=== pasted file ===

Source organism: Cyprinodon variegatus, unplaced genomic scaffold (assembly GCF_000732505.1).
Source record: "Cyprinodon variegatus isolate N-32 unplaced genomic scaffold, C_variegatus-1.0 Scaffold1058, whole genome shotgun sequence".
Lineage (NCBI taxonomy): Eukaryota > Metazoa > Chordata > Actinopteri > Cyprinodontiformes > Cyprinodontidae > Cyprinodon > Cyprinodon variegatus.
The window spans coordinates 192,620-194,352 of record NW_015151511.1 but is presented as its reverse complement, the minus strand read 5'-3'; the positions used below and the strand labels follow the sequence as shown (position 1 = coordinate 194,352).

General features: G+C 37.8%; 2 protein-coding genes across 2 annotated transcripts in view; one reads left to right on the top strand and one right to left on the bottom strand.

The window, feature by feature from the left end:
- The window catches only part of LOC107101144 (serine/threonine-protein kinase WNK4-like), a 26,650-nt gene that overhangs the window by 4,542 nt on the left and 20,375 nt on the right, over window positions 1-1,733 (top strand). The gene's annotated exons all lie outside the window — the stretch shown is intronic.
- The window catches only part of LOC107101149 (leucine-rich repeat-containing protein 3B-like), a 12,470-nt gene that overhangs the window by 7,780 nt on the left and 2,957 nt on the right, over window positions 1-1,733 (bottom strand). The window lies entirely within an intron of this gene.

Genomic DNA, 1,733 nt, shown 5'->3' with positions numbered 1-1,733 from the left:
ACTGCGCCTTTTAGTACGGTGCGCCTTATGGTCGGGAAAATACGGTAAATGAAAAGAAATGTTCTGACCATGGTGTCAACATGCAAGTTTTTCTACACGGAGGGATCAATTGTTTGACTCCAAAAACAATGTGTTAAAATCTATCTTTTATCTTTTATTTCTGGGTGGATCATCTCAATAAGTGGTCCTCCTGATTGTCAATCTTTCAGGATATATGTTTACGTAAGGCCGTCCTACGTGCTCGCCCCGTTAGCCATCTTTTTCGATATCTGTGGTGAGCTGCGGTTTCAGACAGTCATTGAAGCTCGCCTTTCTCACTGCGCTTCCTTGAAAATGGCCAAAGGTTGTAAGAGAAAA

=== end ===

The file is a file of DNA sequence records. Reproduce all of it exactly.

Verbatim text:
Source organism: Cyprinodon variegatus, unplaced genomic scaffold (assembly GCF_000732505.1).
Source record: "Cyprinodon variegatus isolate N-32 unplaced genomic scaffold, C_variegatus-1.0 Scaffold1058, whole genome shotgun sequence".
Lineage (NCBI taxonomy): Eukaryota > Metazoa > Chordata > Actinopteri > Cyprinodontiformes > Cyprinodontidae > Cyprinodon > Cyprinodon variegatus.
The window spans coordinates 192,620-194,352 of record NW_015151511.1 but is presented as its reverse complement, the minus strand read 5'-3'; the positions used below and the strand labels follow the sequence as shown (position 1 = coordinate 194,352).

General features: G+C 37.8%; 2 protein-coding genes across 2 annotated transcripts in view; one reads left to right on the top strand and one right to left on the bottom strand.

The window, feature by feature from the left end:
- The window catches only part of LOC107101144 (serine/threonine-protein kinase WNK4-like), a 26,650-nt gene that overhangs the window by 4,542 nt on the left and 20,375 nt on the right, over window positions 1-1,733 (top strand). The gene's annotated exons all lie outside the window — the stretch shown is intronic.
- The window catches only part of LOC107101149 (leucine-rich repeat-containing protein 3B-like), a 12,470-nt gene that overhangs the window by 7,780 nt on the left and 2,957 nt on the right, over window positions 1-1,733 (bottom strand). The window lies entirely within an intron of this gene.

Genomic DNA, 1,733 nt, shown 5'->3' with positions numbered 1-1,733 from the left:
ACTGCGCCTTTTAGTACGGTGCGCCTTATGGTCGGGAAAATACGGTAAATGAAAAGAAATGTTCTGACCATGGTGTCAACATGCAAGTTTTTCTACACGGAGGGATCAATTGTTTGACTCCAAAAACAATGTGTTAAAATCTATCTTTTATCTTTTATTTCTGGGTGGATCATCTCAATAAGTGGTCCTCCTGATTGTCAATCTTTCAGGATATATGTTTACGTAAGGCCGTCCTACGTGCTCGCCCCGTTAGCCATCTTTTTCGATATCTGTGGTGAGCTGCGGTTTCAGACAGTCATTGAAGCTCGCCTTTCTCACTGCGCTTCCTTGAAAATGGCCAAAGGTTGTAAGAGAAAA